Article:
Autism and Celiac Disease: Failure to Validate the Hypo-thesis of a Possible Link


Roya Abolfazli 1 , * , SA Mirbagheri 2 , AA Zabihi 2 , M Abouzari 2

1 Department of Neurology, Amir-Alam Hospital, Tehran University of Medical Sciences, [email protected], Tehran, Iran

2 Gastroenterology Department,Tehran University of Medical Sciences, Iran

How to Cite: Abolfazli R, Mirbagheri S, Zabihi A, Abouzari M. Autism and Celiac Disease: Failure to Validate the Hypo-thesis of a Possible Link, Iran Red Crescent Med J. Online ahead of Print ; 11(4):442-444.


Iranian Red Crescent Medical Journal: 11 (4); 442-444
Article Type: Brief Report
Received: January 26, 2009
Accepted: April 12, 2009




Background: Autism is a heterogeneous condition and the possible pathogenic role of several different factors was postulated. Previous studies reported the existence of a linkage between autism and celiac disease (CD). The aim of this study was to determine the association between autism and CD by anti-gliadin (AGA), anti-endomysial (AEA) and tissue transglutaminase (tTG) antibodies.


Methods: Thirty four consecutive autistic children (18 boys and 16 girls) aging 9.2±4.1 years (range 4-16 years) and thirty four age- and sex- matched healthy anonymous blood donors (18 boys and 16 girls) aging 10.8±4.0 years (range 4-16 years) were included. None of the patients and controls had symptoms (or positive family history) suggestive of specific gastrointestinal diseases. AGA and AEA antibodies (IgG and IgA), and IgA-tTG were detected by ELISA. The individuals with positive serology were offered duodenal biopsies.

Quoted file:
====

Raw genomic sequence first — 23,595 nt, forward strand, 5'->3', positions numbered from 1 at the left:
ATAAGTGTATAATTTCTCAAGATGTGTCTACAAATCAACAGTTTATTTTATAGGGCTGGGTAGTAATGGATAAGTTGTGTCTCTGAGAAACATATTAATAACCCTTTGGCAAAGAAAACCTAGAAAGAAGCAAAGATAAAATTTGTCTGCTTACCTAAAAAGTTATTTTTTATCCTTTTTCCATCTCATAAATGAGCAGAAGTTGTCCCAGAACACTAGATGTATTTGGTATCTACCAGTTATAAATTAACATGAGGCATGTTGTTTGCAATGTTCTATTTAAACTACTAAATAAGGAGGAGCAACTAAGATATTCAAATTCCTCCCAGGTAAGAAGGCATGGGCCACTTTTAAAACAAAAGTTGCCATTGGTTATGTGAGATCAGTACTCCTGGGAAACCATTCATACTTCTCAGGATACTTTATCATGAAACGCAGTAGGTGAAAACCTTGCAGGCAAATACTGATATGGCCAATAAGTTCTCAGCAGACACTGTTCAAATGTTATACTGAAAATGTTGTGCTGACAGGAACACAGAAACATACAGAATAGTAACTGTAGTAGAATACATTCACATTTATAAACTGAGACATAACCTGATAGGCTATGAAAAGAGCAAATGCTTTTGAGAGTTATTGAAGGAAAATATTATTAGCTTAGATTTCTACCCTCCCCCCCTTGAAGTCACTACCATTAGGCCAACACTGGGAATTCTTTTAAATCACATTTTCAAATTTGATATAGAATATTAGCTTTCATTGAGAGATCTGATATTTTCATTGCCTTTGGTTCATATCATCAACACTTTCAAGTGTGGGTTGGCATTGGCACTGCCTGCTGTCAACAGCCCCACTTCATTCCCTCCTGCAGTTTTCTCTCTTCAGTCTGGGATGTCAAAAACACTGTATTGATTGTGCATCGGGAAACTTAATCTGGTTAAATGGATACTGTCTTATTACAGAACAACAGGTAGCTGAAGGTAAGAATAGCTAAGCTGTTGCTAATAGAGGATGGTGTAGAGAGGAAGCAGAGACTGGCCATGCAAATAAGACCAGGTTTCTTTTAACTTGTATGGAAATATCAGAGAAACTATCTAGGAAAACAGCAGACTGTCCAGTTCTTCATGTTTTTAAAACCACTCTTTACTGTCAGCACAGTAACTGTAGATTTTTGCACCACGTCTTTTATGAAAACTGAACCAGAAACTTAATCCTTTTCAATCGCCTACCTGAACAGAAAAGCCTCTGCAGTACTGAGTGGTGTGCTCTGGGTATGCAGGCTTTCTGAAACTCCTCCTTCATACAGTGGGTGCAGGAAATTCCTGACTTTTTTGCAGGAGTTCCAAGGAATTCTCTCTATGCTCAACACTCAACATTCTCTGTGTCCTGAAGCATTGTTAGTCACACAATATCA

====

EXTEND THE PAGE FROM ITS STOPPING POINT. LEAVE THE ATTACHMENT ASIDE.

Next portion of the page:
Results: IgG-AGA was found in 4 patients (11.8%) and 2 controls (5.9%), while IgA-AGA was found in none of the patients and controls. All patients presented normal values of IgG and IgA-AEA similar to the control group. There was no significant relationship between the levels of AGA and AEA antibodies and the severity of autism in the patient group. The levels of IgA-tTG in four patients (but no controls) were in the borderline range and two of them were found to have mild villous changes with chronic inflammatory cells. However, characteristic histological features of CD were absent.


Conclusions: No evidence was found that children with autism were more likely to have celiac disease than children without autism.


Celiac disease Autism Anti-gliadin antibody Anti-endomysial antibody Tissue transglutaminase antibody

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